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Some Background:

I'm using MongoDB in tandem with ElasticSearch via the mongo-elasticsearch river. In Elasticsearch I want the structure of my documents to look like this:

    "_id": "SomeId-AnotherId",

    ... // all the other lovely denormalized data

SomeId-AnotherId is something I create when I denormalize my data. The reason I need that structure is that I need to be able to say http://elasticsearch/index/type/SomeId-AnotherId to retrieve a document.

I denormalize my data (a C# app) then I insert into MongoDB (this data then goes into ES via the river as mentioned above). When I insert into MongoDB I am currently under the impression that I need to set a BsonId on my model which Mongo uses to index the document. This can be an ObjectId or any other type such as string or int etc as long as I add the [BsonId] attribute.

My model looks like this:

public class Model {
    public string Id {get;set;}

And I set it like this:

model.Id = string.format("{0}-{1}", someId, anotherId);

The Problem

At the moment I'm seeing ~1,500 documents getting into Mongo from an insert of ~10,000. I had a look at the ids I was generating for my model objects and there were definitely a lot over 12 bytes. Would mongo just refuse those and not write them?

Bson Id's are 12bytes - so does this mean that if I create my own ID (in the format: "SomeId-AnotherId") it should also only be 12 bytes long? Anyway around this?

I don't want to use mongos default objectId for these documents because as I mentioned above, once the doc is in elasticsearch I want to be able to get a document in a particular way (using "SomeId-AnotherId" in a URI).

Final Notes:

I'm aware that I can add another ID property to my model called something like ElasticId and then configure Elasticsearch to look for this property and use it as the _id of the elasticsearch document. If I did this then I could use Mongos default IDs and all would be well. However, I would sacrifice elasticsearch performance and I would also need to store an extra field in elastic search that I don't want.

Sorry for the massive brain dump btw!! :)

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2 Answers 2

The _id field of a MongoDB document can be a 12-byte UUID, but it doesn't have to. According to the documentation, you can use any non-array value as _id, as long as you can make sure that it's unique.

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OK - well that rules out truncation which is what I was wondering about. I've now tried just supplying my own unique id as a string (I renamed my property to _id). I've chucked it all at mongo and still only ~1,500 out of the 10,000 are inserted. So this did not solve my problem. I'm completely stumped! –  james lewis Nov 27 '12 at 15:45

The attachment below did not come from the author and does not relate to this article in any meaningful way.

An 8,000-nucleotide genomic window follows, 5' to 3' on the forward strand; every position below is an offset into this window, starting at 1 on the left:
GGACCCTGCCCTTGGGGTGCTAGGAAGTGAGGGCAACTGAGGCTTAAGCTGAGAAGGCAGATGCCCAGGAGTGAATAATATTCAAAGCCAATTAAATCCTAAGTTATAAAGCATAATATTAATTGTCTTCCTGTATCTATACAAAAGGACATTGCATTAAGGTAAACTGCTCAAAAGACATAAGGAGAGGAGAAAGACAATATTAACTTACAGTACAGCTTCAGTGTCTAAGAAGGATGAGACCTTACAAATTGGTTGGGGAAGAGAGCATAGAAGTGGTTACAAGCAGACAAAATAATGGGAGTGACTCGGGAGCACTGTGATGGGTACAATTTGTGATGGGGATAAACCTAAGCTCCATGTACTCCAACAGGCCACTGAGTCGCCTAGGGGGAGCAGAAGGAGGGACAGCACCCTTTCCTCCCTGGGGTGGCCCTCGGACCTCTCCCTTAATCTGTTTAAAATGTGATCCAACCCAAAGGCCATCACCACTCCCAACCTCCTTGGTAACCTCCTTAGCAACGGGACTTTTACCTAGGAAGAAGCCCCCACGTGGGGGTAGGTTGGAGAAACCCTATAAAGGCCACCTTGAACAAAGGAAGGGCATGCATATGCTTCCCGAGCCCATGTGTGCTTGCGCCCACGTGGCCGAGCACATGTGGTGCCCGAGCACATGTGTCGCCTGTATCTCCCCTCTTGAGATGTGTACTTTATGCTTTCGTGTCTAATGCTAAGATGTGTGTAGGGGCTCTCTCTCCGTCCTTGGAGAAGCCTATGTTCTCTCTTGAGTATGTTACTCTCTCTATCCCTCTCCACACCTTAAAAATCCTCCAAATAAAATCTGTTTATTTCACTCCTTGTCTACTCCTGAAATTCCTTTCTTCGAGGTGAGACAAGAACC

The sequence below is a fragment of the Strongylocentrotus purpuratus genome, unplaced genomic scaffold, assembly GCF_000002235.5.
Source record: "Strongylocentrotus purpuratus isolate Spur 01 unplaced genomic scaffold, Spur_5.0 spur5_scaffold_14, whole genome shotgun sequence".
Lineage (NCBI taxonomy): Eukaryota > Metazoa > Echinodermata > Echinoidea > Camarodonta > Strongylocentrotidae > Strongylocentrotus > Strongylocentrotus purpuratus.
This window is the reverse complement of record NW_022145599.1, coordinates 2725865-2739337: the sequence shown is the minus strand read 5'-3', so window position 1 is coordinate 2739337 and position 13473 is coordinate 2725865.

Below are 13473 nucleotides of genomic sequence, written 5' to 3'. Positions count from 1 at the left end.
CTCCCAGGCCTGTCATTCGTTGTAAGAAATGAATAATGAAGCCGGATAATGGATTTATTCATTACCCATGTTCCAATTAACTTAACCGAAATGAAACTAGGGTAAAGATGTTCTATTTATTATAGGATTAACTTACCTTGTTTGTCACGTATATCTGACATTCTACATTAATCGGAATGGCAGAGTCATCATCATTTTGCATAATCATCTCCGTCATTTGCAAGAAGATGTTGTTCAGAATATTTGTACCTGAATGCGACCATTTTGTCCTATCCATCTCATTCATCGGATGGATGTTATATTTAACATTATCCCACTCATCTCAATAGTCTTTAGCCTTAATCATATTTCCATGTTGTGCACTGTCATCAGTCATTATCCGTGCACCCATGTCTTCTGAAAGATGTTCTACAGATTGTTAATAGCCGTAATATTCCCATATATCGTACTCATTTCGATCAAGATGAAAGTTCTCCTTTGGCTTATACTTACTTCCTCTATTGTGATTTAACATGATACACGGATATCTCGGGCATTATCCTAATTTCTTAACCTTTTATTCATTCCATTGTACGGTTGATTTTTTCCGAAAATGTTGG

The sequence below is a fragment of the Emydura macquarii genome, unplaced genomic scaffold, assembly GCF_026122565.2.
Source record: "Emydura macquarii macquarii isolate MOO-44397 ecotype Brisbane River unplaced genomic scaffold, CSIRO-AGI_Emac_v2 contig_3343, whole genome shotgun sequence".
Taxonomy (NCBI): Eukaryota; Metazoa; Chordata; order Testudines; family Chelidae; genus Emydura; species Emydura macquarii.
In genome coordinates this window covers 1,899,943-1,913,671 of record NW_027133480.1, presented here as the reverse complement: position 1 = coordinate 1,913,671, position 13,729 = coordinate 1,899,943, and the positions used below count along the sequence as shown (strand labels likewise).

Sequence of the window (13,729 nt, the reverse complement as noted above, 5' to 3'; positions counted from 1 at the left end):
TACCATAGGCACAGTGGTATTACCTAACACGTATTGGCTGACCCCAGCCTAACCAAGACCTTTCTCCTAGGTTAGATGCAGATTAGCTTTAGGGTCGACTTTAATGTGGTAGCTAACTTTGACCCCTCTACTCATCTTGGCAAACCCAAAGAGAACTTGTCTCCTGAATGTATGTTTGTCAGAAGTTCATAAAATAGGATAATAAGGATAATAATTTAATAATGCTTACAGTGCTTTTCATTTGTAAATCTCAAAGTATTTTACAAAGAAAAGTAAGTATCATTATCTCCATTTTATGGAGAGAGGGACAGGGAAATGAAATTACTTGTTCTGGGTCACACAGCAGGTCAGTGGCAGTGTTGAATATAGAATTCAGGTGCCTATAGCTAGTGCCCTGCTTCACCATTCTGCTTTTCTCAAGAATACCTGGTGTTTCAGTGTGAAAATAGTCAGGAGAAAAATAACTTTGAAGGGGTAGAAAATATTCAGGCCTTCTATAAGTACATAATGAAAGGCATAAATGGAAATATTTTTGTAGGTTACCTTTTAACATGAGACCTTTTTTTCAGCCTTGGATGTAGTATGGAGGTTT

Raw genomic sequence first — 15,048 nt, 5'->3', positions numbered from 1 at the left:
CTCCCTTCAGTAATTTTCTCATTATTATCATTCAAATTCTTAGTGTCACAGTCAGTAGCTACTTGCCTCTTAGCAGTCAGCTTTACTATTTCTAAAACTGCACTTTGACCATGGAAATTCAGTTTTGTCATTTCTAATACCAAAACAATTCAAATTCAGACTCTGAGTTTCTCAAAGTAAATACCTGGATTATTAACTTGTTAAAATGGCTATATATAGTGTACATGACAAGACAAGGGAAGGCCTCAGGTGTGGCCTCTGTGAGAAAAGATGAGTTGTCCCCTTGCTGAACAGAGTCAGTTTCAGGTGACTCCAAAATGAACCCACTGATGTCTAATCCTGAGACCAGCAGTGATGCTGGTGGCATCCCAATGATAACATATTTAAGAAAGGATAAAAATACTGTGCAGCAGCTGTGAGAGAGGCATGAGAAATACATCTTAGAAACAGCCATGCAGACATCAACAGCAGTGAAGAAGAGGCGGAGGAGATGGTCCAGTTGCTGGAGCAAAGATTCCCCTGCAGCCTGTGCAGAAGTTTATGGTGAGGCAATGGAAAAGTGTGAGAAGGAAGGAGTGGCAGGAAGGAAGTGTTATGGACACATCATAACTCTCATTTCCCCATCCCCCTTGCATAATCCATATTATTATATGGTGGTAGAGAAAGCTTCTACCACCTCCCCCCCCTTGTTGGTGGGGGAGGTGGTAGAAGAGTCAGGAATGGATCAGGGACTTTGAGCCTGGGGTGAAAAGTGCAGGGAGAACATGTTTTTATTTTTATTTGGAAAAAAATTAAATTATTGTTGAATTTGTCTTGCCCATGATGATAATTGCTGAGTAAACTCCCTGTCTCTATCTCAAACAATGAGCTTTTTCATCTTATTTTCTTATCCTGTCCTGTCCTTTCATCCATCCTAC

Just further to my above comment - If I use the default ID Mongo generates instead of supplying my own, all 10,000 are inserted fine. I do not want to do that though. I guess I'm wondering why it makes a difference if you use your own ID instead of a mongo generated one. Also, the ID is definitely uinque. –  james lewis Nov 27 '12 at 15:52
What's the type of your custom ID? Are you sure you aren't converting it to ObjectId somewhere in your application causing a tructation? And can you really rule out that there is a bug in your ID generation code which generates duplicate IDs? –  Philipp Nov 27 '12 at 15:55
If I distinct my collection by ID then the count remains the same. So the ID's are distinct. If I go to the SQL DB I'm denormalizing from and distinct by the two field I'm creating an ID from then the count is the same. So from my point of view, the IDs are OK. The ids are strings. I haven't decorated the id with any attributes, just named it "_id" so that mongo can pick it up properly. I'm going to try inserting one of the objects that didn't make it through the mongo terminal now and see why it gets rejected... cheers for the help btw –  james lewis Nov 27 '12 at 16:01
Just an idea, but could there be an unique index on the collection which gets in your way? –  Philipp Nov 27 '12 at 16:14
up vote 2 down vote accepted

OK I've solved this now. On reflection it was a bit obvious and a massive oversight on my part.

I'm inserting in batches of 10,000 but the total number of records is over 40million. My ids were guaranteed to be unique on a per batch basis - so there could be duplicates in other batches.

I turned on SafeMode and started to see the exceptions I was getting - they were coming from mongo and they were duplicate key exceptions. I found that the mongo csharp client drops all remaining data in your batch as soon as it gets a duplicate key error. So I was seeing the first 1500 of a batch going in, then I was receiving a duplicate key error and then the rest of the batch wasn't being inserted. Which totally makes sense.

So for now I'm doing single inserts which are actually almost as quick as a batch insert. When I get a duplicate key error I log it but keep going as I don't care about duplicates in my scenario.

Thanks for the help @Philipp.

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